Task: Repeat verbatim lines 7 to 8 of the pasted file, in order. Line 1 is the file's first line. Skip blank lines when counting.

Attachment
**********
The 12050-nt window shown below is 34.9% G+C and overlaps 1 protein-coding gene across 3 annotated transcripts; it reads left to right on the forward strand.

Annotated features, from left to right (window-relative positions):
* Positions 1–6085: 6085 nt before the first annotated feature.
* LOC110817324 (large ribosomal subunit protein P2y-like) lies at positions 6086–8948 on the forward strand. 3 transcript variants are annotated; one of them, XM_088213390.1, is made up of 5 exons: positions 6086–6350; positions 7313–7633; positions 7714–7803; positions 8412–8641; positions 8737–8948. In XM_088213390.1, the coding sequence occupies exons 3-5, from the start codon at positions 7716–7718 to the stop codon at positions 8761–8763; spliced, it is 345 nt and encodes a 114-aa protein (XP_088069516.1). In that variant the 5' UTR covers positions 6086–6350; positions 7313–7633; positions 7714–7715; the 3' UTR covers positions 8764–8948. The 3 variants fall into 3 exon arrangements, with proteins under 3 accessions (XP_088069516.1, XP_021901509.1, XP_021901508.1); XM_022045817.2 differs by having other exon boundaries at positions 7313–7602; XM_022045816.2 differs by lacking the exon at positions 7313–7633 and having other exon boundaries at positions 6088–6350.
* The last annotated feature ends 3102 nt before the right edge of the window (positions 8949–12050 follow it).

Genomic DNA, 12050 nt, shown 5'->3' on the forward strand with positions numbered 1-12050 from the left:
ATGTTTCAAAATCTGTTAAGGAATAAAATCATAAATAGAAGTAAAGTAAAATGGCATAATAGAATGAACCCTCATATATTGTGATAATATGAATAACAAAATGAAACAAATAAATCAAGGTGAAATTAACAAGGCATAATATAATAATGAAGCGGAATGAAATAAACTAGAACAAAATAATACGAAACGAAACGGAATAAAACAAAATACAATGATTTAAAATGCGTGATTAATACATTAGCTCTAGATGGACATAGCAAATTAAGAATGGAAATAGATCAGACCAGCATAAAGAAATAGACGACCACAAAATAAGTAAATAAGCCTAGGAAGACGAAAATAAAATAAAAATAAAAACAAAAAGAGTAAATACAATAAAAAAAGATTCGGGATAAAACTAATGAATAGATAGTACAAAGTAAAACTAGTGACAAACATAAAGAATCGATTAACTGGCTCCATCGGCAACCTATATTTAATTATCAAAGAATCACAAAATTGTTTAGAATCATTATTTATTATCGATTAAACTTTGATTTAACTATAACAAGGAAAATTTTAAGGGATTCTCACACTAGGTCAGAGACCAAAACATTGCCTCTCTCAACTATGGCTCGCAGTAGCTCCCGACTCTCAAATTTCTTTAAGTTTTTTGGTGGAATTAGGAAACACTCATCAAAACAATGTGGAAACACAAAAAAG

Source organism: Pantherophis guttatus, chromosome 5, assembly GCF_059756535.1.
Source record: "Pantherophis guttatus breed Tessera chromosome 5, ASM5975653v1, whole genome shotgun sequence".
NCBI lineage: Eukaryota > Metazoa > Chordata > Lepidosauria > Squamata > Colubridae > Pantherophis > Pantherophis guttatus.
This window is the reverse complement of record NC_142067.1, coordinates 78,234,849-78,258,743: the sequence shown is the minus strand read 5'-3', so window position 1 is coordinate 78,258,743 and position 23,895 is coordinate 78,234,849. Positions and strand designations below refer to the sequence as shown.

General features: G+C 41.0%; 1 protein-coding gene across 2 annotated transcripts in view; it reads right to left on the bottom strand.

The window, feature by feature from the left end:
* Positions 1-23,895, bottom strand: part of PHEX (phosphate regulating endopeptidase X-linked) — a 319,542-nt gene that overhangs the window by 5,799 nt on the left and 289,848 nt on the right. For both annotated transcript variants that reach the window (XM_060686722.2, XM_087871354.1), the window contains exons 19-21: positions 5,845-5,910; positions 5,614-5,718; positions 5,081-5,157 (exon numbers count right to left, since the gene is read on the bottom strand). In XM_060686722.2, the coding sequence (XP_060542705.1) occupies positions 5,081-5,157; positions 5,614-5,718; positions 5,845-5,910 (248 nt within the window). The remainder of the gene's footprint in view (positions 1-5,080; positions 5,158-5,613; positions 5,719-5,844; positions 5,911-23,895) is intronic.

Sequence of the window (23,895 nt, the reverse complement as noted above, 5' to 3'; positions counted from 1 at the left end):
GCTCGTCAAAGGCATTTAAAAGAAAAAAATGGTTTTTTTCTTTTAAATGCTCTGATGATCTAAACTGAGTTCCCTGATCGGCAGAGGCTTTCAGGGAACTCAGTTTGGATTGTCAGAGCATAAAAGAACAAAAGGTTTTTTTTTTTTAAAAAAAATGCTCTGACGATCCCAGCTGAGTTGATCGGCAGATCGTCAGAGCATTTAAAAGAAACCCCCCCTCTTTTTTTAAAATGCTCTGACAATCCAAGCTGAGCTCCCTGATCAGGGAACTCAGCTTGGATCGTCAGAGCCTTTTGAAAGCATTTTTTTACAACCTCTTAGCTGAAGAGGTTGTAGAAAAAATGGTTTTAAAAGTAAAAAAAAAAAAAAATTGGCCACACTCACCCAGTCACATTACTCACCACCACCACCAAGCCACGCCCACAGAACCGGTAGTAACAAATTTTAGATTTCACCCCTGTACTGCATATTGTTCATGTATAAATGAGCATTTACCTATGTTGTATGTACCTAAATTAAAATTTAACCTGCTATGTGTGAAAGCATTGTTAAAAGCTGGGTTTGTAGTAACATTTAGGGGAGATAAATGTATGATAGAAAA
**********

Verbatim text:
ATGTTTCAAAATCTGTTAAGGAATAAAATCATAAATAGAAGTAAAGTAAAATGGCATAATAGAATGAACCCTCATATATTGTGATAATATGAATAACAAAATGAAACAAATAAATCAAGGTGAAATTAACAAGGCATAATATAATAATGAAGCGGAATGAAATAAACTAGAACAAAATAATACGAAACGAAACGGAATAAAACAAAATACAATGATTTAAAATGCGTGATTAATACATTAGCTCTAGATGGACATAGCAAATTAAGAATGGAAATAGATCAGACCAGCATAAAGAAATAGACGACCACAAAATAAGTAAATAAGCCTAGGAAGACGAAAATAAAATAAAAATAAAAACAAAAAGAGTAAATACAATAAAAAAAGATTCGGGATAAAACTAATGAATAGATAGTACAAAGTAAAACTAGTGACAAACATAAAGAATCGATTAACTGGCTCCATCGGCAACCTATATTTAATTATCAAAGAATCACAAAATTGTTTAGAATCATTATTTATTATCGATTAAACTTTGATTTAACTATAACAAGGAAAATTTTAAGGGATTCTCACACTAGGTCAGAGACCAAAACATTGCCTCTCTCAACTATGGCTCGCAGTAGCTCCCGACTCTCAAATTTCTTTAAGTTTTTTGGTGGAATTAGGAAACACTCATCAAAACAATGTGGAAACACAAAAAAG

Source organism: Pantherophis guttatus, chromosome 5, assembly GCF_059756535.1.